Veteran French actor Michel Serrault dies

30th July 2007, Comments 0 comments

PARIS, July 30, 2007 (AFP) - French actor Michel Serrault, best known internationally for the 1978 comedy "La Cage aux Folles", has died after a long illness, his family announced late Sunday. He was 79.

PARIS, July 30, 2007 (AFP) - French actor Michel Serrault, best known internationally for the 1978 comedy "La Cage aux Folles", has died after a long illness, his family announced late Sunday. He was 79.

Serrault, one of the great names of French cinema, made 135 films in a career covering more than 50 years, and shone in straight roles as well as the comedy for which he was perhaps better known.

He worked with some of France's biggest stars including Alain Delon and Jeanne Moreau, and many of its best directors, such as Jean-Pierre Mocky and Claude Chabrol.

"La Cage aux Folles", in which he played a flamboyant drag performer, was adapted from a stage play about a gay couple that had proved a massive success in Paris.

President Nicolas Sarkozy described him as a "monument of the theatre, of cinema and of television ... whose immense comic and dramatic talents left a mark on every French man and woman."

Prime Minister Francois Fillon said Serrault would be "sorely missed by both directors and audience, who together placed him high on their list of favourite actors."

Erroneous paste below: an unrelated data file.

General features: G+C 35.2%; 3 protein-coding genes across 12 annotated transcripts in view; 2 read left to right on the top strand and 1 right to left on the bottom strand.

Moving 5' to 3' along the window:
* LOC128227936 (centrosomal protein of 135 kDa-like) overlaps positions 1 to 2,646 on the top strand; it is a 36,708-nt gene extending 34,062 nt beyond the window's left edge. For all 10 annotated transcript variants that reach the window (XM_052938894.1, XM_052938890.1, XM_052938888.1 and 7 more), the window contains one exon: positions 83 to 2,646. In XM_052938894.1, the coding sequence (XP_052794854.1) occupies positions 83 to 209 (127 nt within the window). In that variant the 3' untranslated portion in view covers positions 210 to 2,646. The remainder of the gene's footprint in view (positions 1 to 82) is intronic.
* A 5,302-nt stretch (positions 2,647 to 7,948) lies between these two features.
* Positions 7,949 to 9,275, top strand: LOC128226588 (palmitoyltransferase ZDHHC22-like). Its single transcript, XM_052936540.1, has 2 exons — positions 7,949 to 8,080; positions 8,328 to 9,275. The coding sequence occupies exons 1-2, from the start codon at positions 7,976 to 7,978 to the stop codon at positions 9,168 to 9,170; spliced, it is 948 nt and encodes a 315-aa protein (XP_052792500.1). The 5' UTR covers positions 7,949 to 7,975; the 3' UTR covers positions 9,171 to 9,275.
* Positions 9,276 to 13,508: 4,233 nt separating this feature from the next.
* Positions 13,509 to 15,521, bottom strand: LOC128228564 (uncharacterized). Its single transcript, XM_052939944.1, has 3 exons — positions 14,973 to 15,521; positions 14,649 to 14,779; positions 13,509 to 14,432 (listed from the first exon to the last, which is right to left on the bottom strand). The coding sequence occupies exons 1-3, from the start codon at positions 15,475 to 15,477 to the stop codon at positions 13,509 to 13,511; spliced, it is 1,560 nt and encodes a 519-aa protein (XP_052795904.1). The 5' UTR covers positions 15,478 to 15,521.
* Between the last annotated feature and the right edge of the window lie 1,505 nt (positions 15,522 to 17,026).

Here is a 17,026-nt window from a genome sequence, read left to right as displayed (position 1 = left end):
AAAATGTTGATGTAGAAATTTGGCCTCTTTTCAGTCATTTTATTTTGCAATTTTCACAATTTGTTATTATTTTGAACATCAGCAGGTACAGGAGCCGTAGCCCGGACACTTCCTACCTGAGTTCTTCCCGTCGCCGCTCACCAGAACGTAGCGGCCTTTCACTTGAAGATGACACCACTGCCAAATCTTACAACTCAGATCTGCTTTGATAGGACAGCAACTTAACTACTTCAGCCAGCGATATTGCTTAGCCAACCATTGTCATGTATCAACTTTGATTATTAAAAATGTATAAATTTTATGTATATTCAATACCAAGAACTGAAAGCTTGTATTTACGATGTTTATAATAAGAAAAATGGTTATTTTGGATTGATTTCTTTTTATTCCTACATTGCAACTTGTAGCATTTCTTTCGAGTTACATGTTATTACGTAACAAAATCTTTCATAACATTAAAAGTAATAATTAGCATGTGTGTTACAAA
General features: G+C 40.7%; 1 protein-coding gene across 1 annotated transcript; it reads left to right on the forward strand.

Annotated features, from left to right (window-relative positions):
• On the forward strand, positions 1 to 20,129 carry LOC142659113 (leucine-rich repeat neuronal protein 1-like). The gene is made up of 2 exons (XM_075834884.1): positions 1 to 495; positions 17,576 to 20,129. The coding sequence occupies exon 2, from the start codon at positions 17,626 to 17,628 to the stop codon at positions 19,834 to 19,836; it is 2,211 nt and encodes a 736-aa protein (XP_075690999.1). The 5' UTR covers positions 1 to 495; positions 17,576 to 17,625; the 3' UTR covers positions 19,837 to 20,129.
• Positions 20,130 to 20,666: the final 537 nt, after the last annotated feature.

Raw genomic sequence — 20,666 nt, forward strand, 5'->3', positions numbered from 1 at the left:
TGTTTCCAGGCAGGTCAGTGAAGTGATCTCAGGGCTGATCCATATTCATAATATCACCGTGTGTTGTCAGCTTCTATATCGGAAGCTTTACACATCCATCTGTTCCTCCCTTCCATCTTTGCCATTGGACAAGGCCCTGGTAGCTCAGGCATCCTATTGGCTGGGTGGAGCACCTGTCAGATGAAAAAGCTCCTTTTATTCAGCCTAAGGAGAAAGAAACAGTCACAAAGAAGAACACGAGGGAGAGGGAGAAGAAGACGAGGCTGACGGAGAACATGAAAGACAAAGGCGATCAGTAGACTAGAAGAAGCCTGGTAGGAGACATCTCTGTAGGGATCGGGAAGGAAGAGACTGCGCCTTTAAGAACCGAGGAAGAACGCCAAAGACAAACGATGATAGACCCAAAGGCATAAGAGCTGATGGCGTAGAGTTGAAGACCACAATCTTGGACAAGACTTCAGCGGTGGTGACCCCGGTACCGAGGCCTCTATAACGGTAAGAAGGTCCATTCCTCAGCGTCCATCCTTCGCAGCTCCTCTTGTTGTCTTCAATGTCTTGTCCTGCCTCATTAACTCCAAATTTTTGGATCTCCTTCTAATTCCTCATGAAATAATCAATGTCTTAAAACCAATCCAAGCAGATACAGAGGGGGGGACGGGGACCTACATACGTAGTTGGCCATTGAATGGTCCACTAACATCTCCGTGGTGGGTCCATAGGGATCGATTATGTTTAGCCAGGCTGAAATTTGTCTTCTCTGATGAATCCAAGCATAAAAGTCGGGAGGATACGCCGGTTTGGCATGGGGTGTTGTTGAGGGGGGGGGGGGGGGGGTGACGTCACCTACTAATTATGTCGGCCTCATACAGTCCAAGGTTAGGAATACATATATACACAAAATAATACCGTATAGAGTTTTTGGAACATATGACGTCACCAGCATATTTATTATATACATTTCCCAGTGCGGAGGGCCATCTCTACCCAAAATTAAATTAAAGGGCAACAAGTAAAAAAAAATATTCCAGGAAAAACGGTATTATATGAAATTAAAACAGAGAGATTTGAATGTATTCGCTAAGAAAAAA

Serrault was born in Brunoy, a small town just south of Paris, on January 24, 1928.

He grew up in a practising Roman Catholic family and as a teenager entered a seminary to study for the priesthood. In the end it was his love of the theatre that won out, although he never abandoned his faith.

Serrault started in theatre in 1948 before switching to the cabaret scene in Paris.

It was there that he first worked with Jean Poiret, the pair developing a cabaret act that was a success in some of the city's top theatres.

His cinema career began in 1954 and while he found regular work, including supporting roles in classics such as Henri-Georges Clouzot's "Les Diaboliques", he was not yet a star.

In fact it was a stage hit that brought him one of his biggest screen successes.

"La Cage aux Folles" was a farce written by his old friend and collaborator Poiret. It was a massive hit in Paris and when Serrault repeated his stage role for the film version, it proved an international success.

Serrault's performance as the hysterical drag performer opposite Italian actor Ugo Tognazzi was seen by critics as the key to the film's popularity.

The film was nominated for three Oscars and won Serrault the first of three Cesars, which is the French equivalent. (The Birdcage, a 1996 US remake, starred Robin Williams in Serrault's role.)

Not all Serrault's film and theatre roles were comic.

He played a suspected child killer interrogated by Lino Ventura's inspector in Claude Miller's 1981 claustrophobic "Garde a Vue" (also known as "Under Suspicion"). And on stage, he took the demanding title role in a 1986 production of Moliere's "The Miser".

But while he worked with some of France's top directors, he never believed in leaving all the work to them.

"If you haven't got the inner intention, the words don't mean anything," he said in one interview. "I want to be a communicator, a messenger. I am against actors who see themselves as 'humble servants of the auteur'."

Serrault was married and had two daughters, one of whom died in a car crash in 1977. He died at his home in Normandy, northern France.

He was the fourth popular actor of his generation to die in recent months in France, after Philippe Noiret, Jean-Pierre Cassel and Jean-Claude Brialy.

AFP

Subject: French news

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